STILL WORKING on this one. It is a biggy. Tom and I have to compare pix and figure out what we did when. Stay tuned.
Tom and I were invited to the wedding of his team member Saket. Saket and Mira’s wedding took place on February 19th, but the festivities began on the 15th. Oh wow, can the Indians party or what!
A little background on weddings; a great many are arranged marriages, including this one. These marriages come to be in a great many ways. For example, a couple with a son or daughter might begin looking for an appropriate spouse for their child; a son (or daughter) might ask his parents to find him a wife; good friends or relatives might promise to have their children wed, even if the kids are babies. No one is forced to marry someone they don’t like or to marry if they don’t want to—at least in most circles. Of course, everyone longs to have a “love marriage” where the two people fall in love on their own. Many, many people fall in love with the spouse they marry in an arranged marriage. Of course, a great many are miserable too; about the same number of miserable marriages as we have in the West, and ALL our marriages are “love” arrangements!
The first event we went to was a lovely reception Saket’s parents gave. Here I am getting ready. I’m wearing a skirt and top called Ghagra Cholis. This is a very full pleated skirt with a tight-fitting mirror work top. I’m holding up the dupatta (scarf) that you drape over yourself in a variety of ways. My top covers my waist and the band of the skirt. You must have matching shoes and handbag. They are required. Not really, but you get fashion points for matching. If you wear an outfit and your shoes, bag, bracelets match, it will be noted and commented on. “Oh, matching! Very pretty.” It isn’t just the women who notice, men will also say something. People are very interested in colors and designs. Do not make a fashion faux pas and wear something that doesn’t match.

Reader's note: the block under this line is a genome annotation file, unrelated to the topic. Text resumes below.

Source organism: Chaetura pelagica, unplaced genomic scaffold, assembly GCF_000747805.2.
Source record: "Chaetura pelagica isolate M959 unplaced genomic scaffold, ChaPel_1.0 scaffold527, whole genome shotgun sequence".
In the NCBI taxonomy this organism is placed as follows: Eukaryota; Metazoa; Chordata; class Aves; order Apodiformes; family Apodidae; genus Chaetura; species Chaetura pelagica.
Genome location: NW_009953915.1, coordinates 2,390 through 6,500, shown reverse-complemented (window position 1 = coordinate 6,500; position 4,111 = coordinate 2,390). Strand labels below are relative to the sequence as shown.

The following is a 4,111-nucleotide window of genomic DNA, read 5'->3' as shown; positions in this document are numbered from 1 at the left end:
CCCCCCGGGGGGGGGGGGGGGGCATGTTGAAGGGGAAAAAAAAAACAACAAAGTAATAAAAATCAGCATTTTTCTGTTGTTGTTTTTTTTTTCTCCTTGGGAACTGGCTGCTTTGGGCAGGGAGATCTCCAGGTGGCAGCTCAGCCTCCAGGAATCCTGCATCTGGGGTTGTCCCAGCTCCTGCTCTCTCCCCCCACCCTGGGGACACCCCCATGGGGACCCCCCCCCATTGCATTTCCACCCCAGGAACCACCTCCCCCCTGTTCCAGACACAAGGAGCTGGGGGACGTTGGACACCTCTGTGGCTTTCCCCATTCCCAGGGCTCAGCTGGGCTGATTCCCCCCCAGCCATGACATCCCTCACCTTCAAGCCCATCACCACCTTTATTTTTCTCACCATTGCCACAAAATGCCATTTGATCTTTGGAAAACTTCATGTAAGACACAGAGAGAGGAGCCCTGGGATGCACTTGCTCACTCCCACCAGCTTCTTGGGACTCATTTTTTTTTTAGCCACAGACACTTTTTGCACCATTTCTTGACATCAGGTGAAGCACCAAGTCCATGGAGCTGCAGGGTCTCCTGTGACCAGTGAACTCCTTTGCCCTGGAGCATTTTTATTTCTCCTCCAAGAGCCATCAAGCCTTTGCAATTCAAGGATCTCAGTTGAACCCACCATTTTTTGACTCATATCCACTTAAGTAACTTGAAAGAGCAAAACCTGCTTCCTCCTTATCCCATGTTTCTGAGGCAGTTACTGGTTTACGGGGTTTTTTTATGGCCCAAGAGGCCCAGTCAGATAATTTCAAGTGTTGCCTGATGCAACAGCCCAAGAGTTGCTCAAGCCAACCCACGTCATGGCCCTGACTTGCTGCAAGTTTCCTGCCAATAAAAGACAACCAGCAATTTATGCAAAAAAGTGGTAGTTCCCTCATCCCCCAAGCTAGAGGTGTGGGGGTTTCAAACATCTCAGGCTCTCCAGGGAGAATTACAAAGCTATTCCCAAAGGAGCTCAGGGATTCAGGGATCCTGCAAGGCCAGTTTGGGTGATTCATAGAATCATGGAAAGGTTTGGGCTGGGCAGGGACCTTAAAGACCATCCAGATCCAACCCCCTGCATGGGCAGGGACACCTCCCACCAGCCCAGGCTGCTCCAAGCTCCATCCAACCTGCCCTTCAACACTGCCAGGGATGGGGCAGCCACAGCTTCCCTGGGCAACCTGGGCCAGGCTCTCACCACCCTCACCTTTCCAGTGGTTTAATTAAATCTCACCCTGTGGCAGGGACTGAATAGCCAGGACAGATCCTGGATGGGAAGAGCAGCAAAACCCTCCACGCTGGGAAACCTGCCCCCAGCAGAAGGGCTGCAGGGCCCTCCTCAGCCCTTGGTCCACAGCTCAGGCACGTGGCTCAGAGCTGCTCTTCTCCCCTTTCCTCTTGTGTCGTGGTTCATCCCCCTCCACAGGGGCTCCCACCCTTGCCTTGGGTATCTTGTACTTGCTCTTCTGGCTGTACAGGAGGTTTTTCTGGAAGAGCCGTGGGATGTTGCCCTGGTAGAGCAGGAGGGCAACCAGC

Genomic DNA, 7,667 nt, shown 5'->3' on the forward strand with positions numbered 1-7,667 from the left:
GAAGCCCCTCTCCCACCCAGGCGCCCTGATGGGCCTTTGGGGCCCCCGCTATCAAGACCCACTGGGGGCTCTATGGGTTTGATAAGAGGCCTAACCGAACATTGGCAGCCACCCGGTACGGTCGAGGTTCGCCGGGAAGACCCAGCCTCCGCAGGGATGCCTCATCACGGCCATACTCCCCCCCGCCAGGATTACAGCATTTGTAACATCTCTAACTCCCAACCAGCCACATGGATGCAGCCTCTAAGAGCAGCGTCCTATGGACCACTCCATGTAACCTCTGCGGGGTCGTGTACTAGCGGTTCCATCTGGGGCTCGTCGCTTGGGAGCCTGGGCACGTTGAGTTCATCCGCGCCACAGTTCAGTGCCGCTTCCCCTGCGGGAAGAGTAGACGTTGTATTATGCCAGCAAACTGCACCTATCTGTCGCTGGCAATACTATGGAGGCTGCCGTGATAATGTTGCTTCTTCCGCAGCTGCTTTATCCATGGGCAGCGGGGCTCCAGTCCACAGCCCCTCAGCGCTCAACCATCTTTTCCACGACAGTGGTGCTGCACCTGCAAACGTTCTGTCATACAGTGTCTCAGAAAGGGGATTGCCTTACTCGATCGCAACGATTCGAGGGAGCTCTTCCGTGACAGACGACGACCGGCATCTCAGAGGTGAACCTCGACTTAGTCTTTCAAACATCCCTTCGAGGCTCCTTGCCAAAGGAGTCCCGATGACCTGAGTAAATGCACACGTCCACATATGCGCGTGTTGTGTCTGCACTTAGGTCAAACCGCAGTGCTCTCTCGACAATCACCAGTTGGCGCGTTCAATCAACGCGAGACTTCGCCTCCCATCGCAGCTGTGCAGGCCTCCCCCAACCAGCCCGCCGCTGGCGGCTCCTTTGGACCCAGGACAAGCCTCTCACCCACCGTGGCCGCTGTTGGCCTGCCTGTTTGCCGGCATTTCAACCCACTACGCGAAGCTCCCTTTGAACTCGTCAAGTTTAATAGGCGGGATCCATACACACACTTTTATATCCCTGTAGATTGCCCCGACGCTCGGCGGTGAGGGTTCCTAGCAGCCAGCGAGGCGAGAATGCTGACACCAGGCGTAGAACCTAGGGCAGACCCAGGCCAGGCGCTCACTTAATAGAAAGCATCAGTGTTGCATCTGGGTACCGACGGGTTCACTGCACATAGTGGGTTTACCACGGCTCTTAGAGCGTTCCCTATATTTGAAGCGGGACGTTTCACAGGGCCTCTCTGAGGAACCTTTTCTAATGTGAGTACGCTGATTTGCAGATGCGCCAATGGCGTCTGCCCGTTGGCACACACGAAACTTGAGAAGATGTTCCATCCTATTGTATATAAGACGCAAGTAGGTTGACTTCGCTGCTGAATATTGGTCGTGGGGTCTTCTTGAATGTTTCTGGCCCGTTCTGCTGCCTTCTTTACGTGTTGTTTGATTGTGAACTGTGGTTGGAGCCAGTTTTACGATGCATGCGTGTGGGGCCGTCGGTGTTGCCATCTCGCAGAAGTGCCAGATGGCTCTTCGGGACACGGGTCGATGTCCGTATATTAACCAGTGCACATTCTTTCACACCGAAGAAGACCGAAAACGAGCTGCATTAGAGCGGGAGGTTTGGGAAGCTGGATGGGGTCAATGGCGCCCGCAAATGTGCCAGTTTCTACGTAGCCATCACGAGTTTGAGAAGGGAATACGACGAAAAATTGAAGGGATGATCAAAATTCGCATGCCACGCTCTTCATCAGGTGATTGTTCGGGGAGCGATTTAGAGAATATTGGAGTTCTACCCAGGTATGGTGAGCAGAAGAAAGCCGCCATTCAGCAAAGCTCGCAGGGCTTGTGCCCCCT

Here’s pretty Mira also wearing a Ghagra Cholis. Look at those Wow bangles! The material in her skirt is a method of tie dye from Jaipur (I think). Tiny bits of fabric are scrunched up into a design. The cloth is a little puffy when finished. It is the most beautiful fabric. It looks a bit like a pointillist painting.
Mira wears her dupatta over one shoulder, but I am cold, so I wrap up.
The woman in the yellow sari is Shasi, Saket’s mom.
Anybody can wear a salwar kameez, but not everyone can wear a sari. There is a gents version called kurta and pajama. Only grown women can wear a sari, young girls wear the salwar sets. Here are a couple of cuties.
I am not a young girl, but the wedding night, it was so cold, I knew I couldn’t BARE to wear the pretty sari I had. It must have been in the 50s. Brrr. I had just bought the beautiful wool Kasmiri jacket, so I put on my salwar set and was warm. All wedding events were outside under special tents, brrr brrrr. Other gals wearing saris had covered themselves with big wool shawls or sweaters which spoiled the effect.
Most of the guys wore a version of kurta and pajama like this fellow or a western suit.
Mona with Saket’s dad, DC.
Thursday evening reception
Pooja and Informal Gathering
Come on in, leave your shoes outside.